9. Then it may well have been the cause of the tick and worth taking the engine apart for all it's own...... as would soon have a caused a catastrophic failure, they don't stay finger-tight long! Can't have been done up right in the first place - these never come loose if properly torqued. Nick
  10. Re the cylinders full of water after removing the head, are you fully draining the cooling system, including using the block drain, before pulling the head off? Otherwise the water you are seeing may be coming from the dismantling process rather than representing anything to do with the failure. If you are getting repeated HGF then need to check that the correct gasket is being used dependent on whether you have a recessed or non-recessed block (CR would have been recessed from the factory so you head gasket should have a tab on it). Other things to check re. the pinking are: Measure the head thickness. If it's been over-skimmed the compression ratio may now be too high Check that the distributor distributor is the correct one and that the advance/retard mechanisms are working properly. Re the cam/followers, I generally assume that any cam lobe working with a damaged follower will itself be damaged. The standard CR cam is fairly prone to eating followers and lobes. Typically the very front and very rear (both exhaust valves) suffer first though this isn't always the case. An exhaust valve with nearly no lift left can lead to all kinds of strange problems. Nick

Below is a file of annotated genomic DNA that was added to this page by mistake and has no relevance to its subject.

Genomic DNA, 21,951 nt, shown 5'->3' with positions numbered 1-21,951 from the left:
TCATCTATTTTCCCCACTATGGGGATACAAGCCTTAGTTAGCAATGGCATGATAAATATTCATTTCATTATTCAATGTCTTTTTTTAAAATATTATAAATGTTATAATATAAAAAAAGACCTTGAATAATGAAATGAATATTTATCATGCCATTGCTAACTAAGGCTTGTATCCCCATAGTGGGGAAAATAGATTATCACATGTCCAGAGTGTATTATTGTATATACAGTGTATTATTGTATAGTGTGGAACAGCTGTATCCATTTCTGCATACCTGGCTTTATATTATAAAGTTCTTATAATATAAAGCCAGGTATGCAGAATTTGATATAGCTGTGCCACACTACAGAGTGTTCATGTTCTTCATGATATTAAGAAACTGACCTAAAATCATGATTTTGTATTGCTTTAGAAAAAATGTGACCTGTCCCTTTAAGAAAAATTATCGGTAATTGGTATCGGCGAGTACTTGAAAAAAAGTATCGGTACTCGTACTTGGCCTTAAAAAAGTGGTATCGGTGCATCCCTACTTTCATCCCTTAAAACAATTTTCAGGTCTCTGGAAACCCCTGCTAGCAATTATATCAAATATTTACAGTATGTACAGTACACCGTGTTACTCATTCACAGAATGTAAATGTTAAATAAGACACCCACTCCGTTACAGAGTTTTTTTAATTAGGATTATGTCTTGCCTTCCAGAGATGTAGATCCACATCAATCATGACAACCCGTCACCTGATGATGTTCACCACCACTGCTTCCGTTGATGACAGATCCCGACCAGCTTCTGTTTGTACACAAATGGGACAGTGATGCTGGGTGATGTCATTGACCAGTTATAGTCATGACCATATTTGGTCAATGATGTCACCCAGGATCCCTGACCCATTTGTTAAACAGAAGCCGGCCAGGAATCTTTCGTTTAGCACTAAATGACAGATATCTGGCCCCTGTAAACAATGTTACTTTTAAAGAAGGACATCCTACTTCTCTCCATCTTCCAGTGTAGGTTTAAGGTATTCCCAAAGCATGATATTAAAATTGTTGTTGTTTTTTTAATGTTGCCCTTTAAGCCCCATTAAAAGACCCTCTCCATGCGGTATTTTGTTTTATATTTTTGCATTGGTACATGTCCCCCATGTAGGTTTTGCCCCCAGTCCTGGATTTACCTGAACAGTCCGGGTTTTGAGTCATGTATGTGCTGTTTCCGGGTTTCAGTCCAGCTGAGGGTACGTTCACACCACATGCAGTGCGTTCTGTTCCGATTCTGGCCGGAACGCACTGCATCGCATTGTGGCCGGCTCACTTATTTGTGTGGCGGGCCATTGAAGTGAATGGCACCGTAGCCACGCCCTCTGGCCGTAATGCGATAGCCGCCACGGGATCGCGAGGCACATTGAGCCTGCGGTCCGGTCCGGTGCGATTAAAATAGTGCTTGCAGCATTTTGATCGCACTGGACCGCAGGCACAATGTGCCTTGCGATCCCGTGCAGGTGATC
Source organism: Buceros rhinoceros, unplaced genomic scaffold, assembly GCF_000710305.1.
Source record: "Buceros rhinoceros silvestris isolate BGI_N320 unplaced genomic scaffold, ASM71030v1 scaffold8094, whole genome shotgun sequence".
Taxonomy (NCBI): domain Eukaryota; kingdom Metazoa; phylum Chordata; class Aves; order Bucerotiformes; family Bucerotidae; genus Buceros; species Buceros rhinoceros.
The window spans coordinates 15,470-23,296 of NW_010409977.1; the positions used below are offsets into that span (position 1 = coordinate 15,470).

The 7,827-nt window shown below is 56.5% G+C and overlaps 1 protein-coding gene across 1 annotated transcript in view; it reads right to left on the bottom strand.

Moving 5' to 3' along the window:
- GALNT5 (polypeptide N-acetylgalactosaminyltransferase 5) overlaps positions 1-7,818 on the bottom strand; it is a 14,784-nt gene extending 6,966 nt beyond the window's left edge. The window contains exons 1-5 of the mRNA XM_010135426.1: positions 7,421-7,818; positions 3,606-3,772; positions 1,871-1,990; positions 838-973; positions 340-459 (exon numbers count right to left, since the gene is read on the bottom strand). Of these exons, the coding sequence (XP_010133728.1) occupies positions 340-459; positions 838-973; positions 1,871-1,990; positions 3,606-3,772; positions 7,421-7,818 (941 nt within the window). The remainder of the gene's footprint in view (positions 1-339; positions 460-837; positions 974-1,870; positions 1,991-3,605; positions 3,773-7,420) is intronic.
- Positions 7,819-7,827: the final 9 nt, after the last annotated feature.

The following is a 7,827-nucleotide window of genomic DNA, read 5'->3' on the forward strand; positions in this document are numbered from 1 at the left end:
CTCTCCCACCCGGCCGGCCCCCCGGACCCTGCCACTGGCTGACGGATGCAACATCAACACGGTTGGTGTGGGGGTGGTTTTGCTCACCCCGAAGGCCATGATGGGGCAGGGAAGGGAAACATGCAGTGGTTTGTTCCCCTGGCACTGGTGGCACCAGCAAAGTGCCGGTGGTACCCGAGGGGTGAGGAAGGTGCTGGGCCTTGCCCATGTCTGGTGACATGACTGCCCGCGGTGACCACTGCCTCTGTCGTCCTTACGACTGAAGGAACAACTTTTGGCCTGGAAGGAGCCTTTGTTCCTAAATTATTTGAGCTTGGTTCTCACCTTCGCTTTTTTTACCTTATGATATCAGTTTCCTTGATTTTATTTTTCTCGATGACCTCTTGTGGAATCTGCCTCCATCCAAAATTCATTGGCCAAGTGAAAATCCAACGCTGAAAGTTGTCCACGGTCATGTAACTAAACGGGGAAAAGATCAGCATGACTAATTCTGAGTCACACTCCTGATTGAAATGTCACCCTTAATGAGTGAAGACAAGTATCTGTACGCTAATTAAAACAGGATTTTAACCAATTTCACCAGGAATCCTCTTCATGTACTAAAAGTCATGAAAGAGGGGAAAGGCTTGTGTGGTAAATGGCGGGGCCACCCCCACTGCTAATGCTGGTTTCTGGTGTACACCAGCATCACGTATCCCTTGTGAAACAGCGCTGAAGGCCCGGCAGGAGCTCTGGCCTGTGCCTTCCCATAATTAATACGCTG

11. "Boiling up" or increased cooling system pressure after switching off is unlikely to be HGF. Pressurisation due to HGF is caused by combustion pressure leaking past the gasket into the cooling passages - and if the engine isn't running then there is no combustion pressure. What it actually is is the residual heat in the head causing the now stationary water in the water jacket to boil in a few hot spots (likely around the combustion chambers) and this is causing the pressure rise and water dumping. Why now? Well, the hot weather/high ambient won't be helping but from the description of you PI running issues it seems highly likely that the butterflies are not well balanced, so some cylinders may be running quite lean and thus hotter than usual. Higher pressure cap may be enough to mask the symptoms. Some water being pushed into the overflow bottle in these conditions is quite normal though and it should be sucked back on cooling provided the correct double-seal rad cap is fitted. Nick
  12. Surprising how little air is needed for quite high rpms unloaded. Given the size of the butterflies (6 x 46mm!) they really don't need to be held open by much to give this effect. My money is on the linkage and it's adjustment. Nick
  13. You don't really need oversized rings as the ring gap is not that critical (more critical that it's big enough). However, one trick is to buy a +0.020" set and gap them to suit the bore. Bores tend to wear oval (more wear on the thrust side) and the degree of ovality is at least as important as the overall wear. If just replacing rings then (as already mentioned) the bores need to be properly honed so they bed in and any wear lip dressed to reduce the risk of it breaking the top ring. Though if there is an appreciable wear lip you should probably be re-boring anyway. Nick
  14. Have the plug cap and leads been the same throughout? Might want to try changing those (or at least swap the lead with another and see if the problem moves). Try something (anything) other than NGKs. I've found they really can't stand fuel wetting. Bosch or Denso are both excellent. I personally favour the triple or quad electrode ones - others differ..... Nick
  15. My first thought also. Depend whether there is structure beneath and how deep it goes. Nick